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A Star Shall Fall, by Marie Brennan. - Barnstorming on an Invisible Segway [entries|archive|friends|userinfo]
Marissa Lingen

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A Star Shall Fall, by Marie Brennan. [Aug. 15th, 2010|11:14 am]
Marissa Lingen
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Review copy provided by author, who is swan_tower.

Possibly some of you didn't know this, but I am deeply fond of the 18th century. Deeply fond. As in, I asked timprov this morning why VH1 does not do an I Love the 18th Century show for me, because I would love to hear Uncle Alice and Henry Rollins go on about their favorite bits of the 18th century. Sir Mix-a-Lot talking about the Plains of Abraham. Like that. Because clearly everyone loves the 18th century like I love the 18th century.

Okay, maybe not everyone. But swan_tower got it. This book in particular really, really gets it. It is the third in a series, and for reasons papersky describes as the spearpoint, I would recommend reading the other two first--the events and decisions of A Star Shall Fall are explained enough that they will make sense without the ones preceding it, but they won't have the sme emotional weight. But it's one of those cases where I wish it had been possible for the series to start somewhere else, though I see why it was not, because "well, it starts with an Elizabethan faerie book" is a much harder thing to sell people on as unique than "she manages to really get 18th century science and the weirdness of it and yet also how it would combine and, sometimes more to the point, not combine at all with the kind of numinous you see in faerie."

On the other hand, "it starts good and gets better" is no bad thing to be able to tell people of a series.

I really did like the faeries, as we knew from before, and Galen, the Prince of the Stone who is the human main character of this book, but my heart went to Miss Philadelphia Northwood. That noble soul stole the book for me, and I suspect she will for several of you as well. And the increasing number of faerie visitors/immigrants as human Britain gets more diverse is interesitng to me also, handled lightly and subtly and with secret raids on stores of antiquities. Win, win, win.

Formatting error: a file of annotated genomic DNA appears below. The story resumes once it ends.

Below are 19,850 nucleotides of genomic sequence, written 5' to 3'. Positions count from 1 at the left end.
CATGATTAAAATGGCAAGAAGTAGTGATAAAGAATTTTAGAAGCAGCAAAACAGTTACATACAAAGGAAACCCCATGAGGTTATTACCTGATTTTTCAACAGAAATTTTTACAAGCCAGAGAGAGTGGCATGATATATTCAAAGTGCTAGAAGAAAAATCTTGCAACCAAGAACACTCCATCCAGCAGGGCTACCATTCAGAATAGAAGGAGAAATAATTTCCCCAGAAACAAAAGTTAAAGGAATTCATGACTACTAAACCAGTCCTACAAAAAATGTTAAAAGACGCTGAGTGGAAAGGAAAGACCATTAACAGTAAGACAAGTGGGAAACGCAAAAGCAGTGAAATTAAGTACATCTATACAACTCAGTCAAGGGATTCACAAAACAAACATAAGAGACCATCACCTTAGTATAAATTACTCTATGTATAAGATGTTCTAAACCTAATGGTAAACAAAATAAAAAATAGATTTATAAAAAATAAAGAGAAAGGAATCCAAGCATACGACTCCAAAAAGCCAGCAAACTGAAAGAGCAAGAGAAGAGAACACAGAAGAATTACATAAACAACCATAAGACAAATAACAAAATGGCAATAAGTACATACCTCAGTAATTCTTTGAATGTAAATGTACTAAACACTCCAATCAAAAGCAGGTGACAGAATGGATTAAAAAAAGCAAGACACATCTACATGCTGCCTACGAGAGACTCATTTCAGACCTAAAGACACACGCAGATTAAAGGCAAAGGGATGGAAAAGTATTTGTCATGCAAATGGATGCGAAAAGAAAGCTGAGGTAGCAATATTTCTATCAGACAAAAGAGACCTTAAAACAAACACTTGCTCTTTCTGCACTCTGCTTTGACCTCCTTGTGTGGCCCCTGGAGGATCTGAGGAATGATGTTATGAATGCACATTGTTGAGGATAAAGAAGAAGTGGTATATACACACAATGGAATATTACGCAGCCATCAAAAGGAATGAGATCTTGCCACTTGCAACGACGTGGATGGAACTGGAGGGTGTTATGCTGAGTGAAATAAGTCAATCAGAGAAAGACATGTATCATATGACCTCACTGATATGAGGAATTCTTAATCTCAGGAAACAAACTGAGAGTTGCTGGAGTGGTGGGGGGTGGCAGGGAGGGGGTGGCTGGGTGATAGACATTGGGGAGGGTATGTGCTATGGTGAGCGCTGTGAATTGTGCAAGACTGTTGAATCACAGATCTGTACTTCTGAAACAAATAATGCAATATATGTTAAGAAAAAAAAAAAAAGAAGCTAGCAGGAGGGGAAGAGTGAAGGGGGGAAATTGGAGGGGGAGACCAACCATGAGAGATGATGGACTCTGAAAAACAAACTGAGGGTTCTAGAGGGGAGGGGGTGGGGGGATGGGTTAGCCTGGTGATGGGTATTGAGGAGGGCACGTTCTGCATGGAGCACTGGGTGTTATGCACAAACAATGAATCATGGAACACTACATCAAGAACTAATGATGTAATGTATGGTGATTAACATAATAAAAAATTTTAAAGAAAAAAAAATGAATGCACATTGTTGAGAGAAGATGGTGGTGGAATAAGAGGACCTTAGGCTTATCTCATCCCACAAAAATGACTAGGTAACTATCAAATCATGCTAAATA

jimhines said this is his favorite so far, and I have to heartily agree. If you were on the fence about whether you were interested in an historical fantasy faerie series, but you have any interest at all in 18th century Britain, you should go after the previous volumes immediately so you're all ready when A Star Shall Fall comes out.
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Comments:
[User Picture]From: rushthatspeaks
2010-08-15 04:53 pm (UTC)
I am looking forward to this so much. The first one, though I enjoyed it, was indeed a hard sell for me because of the Elizabethan; but the second one, well, no one else that I can recall has done Charles I, and I have been looking forward to this upcoming since before I knew it would definitely exist.
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[User Picture]From: marydell
2010-08-15 05:44 pm (UTC)
So is the first one Midnight Never Come? Because this sounds awesome, so I think I will happily deal with the Elizabethan thing if the books move along into the more interesting centuries.

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[User Picture]From: mrissa
2010-08-15 05:45 pm (UTC)
Yes, that's the first one. In Ashes Lie is the second.
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[User Picture]From: marydell
2010-08-15 05:48 pm (UTC)
Thank you! Publisher's descriptions are always so vague about where things are in a series.
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[User Picture]From: marydell
2010-08-15 05:46 pm (UTC)
Apropos of nothing, under the "others also bought..." section of the Midnight Never Come page there is a book called Her Wiccan, Wiccan Ways. Yes.
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[User Picture]From: jimhines
2010-08-15 07:40 pm (UTC)
Seconding your comments on Delphia. She was wonderful.
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